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Abstract Detail



Ecological and evolutionary attributes of bryophytes of the boreal and arctic regions: New paradigms from interdisciplinary research

Loisel, Julie [1].

Modern Sphagnum growth driven by photosynthetically active radiation and growing season length: implications for Holocene carbon sequestration in peatlands.

High-latitude peatlands contain about one third of the world’s soil organic carbon, most of which is derived from partly decomposed Sphagnum plants. We investigated the effects of bioclimatic variables on the growth rate of peat-moss species Sphagnum magellanicum and S. fuscum. To fulfill this goal, we gathered and analyzed a large number of Sphagnum growth measurements taken in peatlands from around the world. Photosynthetically active radiation integrated over the growing season (PAR0) was the main predictor of Sphagnum growth in peatlands, with higher growth rates associated with milder climates and longer growing seasons, and vice versa. It is generally assumed that higher temperatures will increase peat decay, causing a positive feedback to climate warming and contributing to the global positive carbon cycle feedback. On the contrary, our findings support the hypothesis that growing season length is an important control of peatland biomass production over millennial timescales, and that increasing PAR0 as a result of global warming could promote Sphagnum growth. Several records of peat accumulation rates are in agreement with these findings. Assuming that production and decomposition have the same sensitivity to temperature, this enhanced growth could lead to greater peat-carbon sequestration, inducing a negative feedback to climate change.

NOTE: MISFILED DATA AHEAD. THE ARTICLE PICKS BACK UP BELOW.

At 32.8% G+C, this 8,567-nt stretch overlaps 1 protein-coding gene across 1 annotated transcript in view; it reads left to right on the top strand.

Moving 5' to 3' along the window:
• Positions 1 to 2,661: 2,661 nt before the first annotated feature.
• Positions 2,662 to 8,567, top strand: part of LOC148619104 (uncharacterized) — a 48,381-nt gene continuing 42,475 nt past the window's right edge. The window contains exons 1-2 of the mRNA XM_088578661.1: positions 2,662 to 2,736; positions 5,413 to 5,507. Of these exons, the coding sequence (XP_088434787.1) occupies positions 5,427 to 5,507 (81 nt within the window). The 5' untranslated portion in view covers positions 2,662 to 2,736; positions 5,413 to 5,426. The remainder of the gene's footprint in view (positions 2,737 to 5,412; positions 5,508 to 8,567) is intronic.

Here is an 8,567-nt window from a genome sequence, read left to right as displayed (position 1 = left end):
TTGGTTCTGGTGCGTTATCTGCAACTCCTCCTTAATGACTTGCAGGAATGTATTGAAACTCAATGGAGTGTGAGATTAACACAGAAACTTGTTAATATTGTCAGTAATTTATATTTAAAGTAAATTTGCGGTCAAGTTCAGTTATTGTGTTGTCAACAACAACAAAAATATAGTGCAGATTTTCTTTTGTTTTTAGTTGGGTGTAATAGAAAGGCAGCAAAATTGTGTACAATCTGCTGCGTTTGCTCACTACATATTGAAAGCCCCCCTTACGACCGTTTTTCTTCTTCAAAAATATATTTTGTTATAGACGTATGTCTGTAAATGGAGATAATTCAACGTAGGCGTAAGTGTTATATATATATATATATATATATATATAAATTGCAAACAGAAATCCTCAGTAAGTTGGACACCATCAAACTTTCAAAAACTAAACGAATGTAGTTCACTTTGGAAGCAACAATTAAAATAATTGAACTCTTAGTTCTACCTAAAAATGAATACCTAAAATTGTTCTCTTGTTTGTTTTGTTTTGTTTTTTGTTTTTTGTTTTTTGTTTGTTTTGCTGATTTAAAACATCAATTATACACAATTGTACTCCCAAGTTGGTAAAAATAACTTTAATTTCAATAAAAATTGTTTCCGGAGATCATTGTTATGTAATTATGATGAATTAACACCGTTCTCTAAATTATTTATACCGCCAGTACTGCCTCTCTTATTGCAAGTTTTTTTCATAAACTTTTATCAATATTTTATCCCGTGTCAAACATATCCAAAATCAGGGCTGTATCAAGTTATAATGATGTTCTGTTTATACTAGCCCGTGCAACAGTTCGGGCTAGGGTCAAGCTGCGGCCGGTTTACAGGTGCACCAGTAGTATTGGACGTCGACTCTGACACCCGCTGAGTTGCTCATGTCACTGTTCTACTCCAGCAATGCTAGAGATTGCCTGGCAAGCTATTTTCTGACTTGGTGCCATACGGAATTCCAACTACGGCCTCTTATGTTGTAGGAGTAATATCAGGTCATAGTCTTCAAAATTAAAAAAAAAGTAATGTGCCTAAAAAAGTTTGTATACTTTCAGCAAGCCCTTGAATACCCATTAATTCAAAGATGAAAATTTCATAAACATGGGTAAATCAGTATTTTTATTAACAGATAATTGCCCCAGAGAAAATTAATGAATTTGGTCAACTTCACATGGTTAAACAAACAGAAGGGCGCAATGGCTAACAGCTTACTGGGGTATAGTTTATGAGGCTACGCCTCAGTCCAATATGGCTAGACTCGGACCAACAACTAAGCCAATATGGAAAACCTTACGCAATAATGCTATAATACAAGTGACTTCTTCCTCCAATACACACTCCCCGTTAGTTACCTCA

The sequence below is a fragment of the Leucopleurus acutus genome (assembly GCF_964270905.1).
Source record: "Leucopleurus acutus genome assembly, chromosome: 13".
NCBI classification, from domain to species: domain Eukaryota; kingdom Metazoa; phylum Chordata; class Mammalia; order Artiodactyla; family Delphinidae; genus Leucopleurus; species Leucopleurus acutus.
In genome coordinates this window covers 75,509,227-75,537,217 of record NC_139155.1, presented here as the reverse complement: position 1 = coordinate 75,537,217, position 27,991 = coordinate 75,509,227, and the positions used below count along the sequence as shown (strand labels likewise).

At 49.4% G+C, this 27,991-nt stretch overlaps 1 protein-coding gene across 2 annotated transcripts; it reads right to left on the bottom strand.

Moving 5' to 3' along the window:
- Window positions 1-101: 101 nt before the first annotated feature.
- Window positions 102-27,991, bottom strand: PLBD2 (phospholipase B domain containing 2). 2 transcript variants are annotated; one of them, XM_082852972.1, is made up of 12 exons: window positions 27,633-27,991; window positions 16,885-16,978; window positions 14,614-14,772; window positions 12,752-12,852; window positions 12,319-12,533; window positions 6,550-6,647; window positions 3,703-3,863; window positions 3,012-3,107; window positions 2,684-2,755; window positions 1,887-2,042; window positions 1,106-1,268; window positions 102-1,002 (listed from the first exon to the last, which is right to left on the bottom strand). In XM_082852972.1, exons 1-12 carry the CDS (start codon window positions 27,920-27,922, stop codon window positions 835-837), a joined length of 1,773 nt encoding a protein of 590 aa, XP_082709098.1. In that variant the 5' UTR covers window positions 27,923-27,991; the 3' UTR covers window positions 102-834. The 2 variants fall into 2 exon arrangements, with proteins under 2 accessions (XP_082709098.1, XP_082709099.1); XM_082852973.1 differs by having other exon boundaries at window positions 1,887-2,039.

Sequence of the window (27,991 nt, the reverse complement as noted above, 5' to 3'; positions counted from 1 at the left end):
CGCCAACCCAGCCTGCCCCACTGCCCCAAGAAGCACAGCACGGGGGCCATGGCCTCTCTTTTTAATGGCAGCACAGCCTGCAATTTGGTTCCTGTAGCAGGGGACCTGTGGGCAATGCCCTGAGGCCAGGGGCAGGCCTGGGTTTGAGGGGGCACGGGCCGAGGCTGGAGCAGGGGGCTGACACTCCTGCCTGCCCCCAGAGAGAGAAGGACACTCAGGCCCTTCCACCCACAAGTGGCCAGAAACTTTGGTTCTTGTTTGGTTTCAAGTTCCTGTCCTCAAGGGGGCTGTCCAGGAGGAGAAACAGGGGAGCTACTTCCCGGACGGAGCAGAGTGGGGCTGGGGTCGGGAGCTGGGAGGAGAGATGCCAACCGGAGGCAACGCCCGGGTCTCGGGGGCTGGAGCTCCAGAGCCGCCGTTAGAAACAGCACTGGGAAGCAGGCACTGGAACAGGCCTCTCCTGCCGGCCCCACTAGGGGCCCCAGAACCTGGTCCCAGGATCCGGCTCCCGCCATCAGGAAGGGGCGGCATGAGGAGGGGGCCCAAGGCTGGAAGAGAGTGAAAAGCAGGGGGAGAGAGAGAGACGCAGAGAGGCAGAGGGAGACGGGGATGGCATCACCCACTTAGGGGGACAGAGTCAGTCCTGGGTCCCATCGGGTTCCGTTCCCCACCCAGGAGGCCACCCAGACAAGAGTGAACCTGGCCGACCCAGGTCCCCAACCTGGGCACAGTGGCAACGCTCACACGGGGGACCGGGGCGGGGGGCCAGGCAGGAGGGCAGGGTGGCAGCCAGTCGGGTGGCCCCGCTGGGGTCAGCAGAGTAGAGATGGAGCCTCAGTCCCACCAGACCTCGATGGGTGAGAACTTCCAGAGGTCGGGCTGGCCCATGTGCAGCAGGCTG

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1 - UCLA, Geography, and Institute of the Environment and Sustainability, La Kretz Hall, suite 300, box 951496, Los Angeles, CA, 90095, USA

Keywords:
Peatland
Sphagnum
Carbon cycle.

Presentation Type: Symposium Presentation
Session: SY03
Location: Salon 10/The Shaw Conference Centre
Date: Monday, July 27th, 2015
Time: 11:15 AM
Number: SY03008
Abstract ID:928
Candidate for Awards:None


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